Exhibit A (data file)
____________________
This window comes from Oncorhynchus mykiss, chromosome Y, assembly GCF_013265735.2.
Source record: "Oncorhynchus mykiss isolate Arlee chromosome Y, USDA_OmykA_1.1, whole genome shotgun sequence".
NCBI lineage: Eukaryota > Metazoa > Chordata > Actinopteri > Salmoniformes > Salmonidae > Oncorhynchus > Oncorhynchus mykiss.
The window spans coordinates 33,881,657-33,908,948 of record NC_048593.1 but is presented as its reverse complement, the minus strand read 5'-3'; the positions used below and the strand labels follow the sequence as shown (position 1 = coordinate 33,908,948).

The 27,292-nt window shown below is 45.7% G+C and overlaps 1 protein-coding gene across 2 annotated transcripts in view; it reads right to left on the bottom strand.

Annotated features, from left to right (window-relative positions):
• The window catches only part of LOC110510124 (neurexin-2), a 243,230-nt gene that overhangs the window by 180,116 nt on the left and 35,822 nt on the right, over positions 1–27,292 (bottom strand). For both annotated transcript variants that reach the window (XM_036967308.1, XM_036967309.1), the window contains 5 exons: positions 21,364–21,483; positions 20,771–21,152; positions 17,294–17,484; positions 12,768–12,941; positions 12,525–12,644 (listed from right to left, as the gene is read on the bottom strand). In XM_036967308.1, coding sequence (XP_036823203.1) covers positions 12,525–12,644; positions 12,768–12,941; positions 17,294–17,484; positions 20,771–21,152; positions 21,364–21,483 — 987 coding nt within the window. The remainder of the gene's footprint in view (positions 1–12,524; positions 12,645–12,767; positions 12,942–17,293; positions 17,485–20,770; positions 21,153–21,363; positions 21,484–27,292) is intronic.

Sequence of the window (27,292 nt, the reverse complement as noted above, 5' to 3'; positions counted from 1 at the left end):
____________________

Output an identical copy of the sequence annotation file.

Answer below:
This window comes from Oncorhynchus mykiss, chromosome Y, assembly GCF_013265735.2.
Source record: "Oncorhynchus mykiss isolate Arlee chromosome Y, USDA_OmykA_1.1, whole genome shotgun sequence".
NCBI lineage: Eukaryota > Metazoa > Chordata > Actinopteri > Salmoniformes > Salmonidae > Oncorhynchus > Oncorhynchus mykiss.
The window spans coordinates 33,881,657-33,908,948 of record NC_048593.1 but is presented as its reverse complement, the minus strand read 5'-3'; the positions used below and the strand labels follow the sequence as shown (position 1 = coordinate 33,908,948).

The 27,292-nt window shown below is 45.7% G+C and overlaps 1 protein-coding gene across 2 annotated transcripts in view; it reads right to left on the bottom strand.

Annotated features, from left to right (window-relative positions):
• The window catches only part of LOC110510124 (neurexin-2), a 243,230-nt gene that overhangs the window by 180,116 nt on the left and 35,822 nt on the right, over positions 1–27,292 (bottom strand). For both annotated transcript variants that reach the window (XM_036967308.1, XM_036967309.1), the window contains 5 exons: positions 21,364–21,483; positions 20,771–21,152; positions 17,294–17,484; positions 12,768–12,941; positions 12,525–12,644 (listed from right to left, as the gene is read on the bottom strand). In XM_036967308.1, coding sequence (XP_036823203.1) covers positions 12,525–12,644; positions 12,768–12,941; positions 17,294–17,484; positions 20,771–21,152; positions 21,364–21,483 — 987 coding nt within the window. The remainder of the gene's footprint in view (positions 1–12,524; positions 12,645–12,767; positions 12,942–17,293; positions 17,485–20,770; positions 21,153–21,363; positions 21,484–27,292) is intronic.

Sequence of the window (27,292 nt, the reverse complement as noted above, 5' to 3'; positions counted from 1 at the left end):